Piling through appellate opinions is generally a dry and plodding business, and corps (law student slang for Corporations class) was no exception, so it didn’t take much out of the ordinary to liven things up. Corps was held in a 90 seat amphitheater type classroom. The day we reviewed Rodd Electrotype, I was sitting on the right hand side of the room. Well, we get into the facts of a case involving the Rodd family, shareholders in a family business, and the student presenting the case notes that the plaintiff’s name is Harry Rodd. So I lean over to the guy next to me and say “Gotta love this guy’s name.” He did a quick laugh-snort and we left it at that.
Then I see over on the left side of the room a classmate (A very successful real estate lawyer in Florida today) whispering to the guy next to him, probably something along the same lines. But they don’t leave it at that. In fact, they appeared to have gotten themselves giggling and could not stop. It was contagious, and pretty soon the whole left wing of the room is laughing, and the Professor is looking up asking what was so funny–he wants in on the joke. Nobody enlightened him, and the class calmed down and returned their attention to the tawdry affairs of the Rodd family.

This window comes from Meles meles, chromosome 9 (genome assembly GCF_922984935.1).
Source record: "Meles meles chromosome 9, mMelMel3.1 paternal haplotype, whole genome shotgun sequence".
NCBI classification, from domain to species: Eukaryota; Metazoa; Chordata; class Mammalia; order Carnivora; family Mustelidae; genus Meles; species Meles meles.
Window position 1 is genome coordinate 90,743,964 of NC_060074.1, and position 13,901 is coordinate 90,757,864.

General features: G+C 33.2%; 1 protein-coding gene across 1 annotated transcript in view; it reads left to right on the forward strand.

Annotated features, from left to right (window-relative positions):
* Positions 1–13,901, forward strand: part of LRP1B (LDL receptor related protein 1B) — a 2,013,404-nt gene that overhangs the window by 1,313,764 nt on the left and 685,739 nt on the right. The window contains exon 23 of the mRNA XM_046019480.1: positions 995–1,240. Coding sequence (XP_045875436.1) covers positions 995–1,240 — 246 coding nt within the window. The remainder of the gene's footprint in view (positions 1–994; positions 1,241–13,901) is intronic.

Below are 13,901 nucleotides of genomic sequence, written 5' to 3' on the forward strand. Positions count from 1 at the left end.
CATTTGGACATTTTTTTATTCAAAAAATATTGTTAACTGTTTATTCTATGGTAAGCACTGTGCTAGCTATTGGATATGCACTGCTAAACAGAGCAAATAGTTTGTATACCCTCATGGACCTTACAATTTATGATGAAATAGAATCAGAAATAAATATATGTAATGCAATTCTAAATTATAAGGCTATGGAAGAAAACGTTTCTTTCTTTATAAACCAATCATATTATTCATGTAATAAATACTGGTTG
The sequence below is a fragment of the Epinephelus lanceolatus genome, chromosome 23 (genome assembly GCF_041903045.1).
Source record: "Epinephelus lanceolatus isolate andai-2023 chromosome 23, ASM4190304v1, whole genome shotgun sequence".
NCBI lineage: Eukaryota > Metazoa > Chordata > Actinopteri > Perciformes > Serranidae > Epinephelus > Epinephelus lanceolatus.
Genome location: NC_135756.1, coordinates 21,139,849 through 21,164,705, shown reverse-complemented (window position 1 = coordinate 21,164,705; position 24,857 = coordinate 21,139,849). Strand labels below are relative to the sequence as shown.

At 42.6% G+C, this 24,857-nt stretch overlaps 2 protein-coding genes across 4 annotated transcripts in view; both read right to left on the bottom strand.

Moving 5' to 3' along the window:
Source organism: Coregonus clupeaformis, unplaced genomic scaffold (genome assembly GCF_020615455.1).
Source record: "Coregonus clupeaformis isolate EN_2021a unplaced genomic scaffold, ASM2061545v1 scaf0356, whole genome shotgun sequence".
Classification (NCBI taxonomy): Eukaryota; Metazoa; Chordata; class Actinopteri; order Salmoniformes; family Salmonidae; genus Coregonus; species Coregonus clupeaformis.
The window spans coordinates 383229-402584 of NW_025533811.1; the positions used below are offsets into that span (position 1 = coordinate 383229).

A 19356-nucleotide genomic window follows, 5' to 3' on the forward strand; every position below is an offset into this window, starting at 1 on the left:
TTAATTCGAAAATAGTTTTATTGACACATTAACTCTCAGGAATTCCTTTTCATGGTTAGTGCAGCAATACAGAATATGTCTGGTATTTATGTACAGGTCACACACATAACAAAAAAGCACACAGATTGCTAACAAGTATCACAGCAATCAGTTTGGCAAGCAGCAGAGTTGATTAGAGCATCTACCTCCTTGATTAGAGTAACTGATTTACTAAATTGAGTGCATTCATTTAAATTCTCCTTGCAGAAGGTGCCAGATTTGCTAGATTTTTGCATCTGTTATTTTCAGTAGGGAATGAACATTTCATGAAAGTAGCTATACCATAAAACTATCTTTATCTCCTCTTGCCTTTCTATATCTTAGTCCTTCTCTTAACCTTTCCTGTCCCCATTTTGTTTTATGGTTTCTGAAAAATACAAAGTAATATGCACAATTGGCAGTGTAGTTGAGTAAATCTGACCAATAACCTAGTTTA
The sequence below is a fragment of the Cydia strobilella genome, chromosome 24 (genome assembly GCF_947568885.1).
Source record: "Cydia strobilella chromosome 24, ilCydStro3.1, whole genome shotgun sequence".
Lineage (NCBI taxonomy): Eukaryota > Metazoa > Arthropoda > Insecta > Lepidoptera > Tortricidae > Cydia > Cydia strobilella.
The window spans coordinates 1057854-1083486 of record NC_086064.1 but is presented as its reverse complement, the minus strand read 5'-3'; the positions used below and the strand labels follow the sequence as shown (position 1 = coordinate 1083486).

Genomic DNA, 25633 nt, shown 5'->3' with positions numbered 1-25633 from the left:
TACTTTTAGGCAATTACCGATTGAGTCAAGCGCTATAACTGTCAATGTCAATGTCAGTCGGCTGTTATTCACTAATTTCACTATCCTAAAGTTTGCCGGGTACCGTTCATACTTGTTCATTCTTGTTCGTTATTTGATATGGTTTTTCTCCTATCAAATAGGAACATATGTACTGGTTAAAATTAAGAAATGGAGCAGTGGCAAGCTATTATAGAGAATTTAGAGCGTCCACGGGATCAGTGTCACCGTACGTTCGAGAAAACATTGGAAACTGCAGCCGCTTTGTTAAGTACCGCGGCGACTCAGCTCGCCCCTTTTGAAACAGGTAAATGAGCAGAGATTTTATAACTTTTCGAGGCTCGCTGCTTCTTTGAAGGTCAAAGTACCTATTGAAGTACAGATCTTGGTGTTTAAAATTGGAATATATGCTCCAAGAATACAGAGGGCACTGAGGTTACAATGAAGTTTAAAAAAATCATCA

[The case was in a casebook and I can’t find it today in the appellate reports, though I do note a related case, Donoghue v. Rodd Electrotype at 328 N.E.2d (1975), with Harry among the litigants.]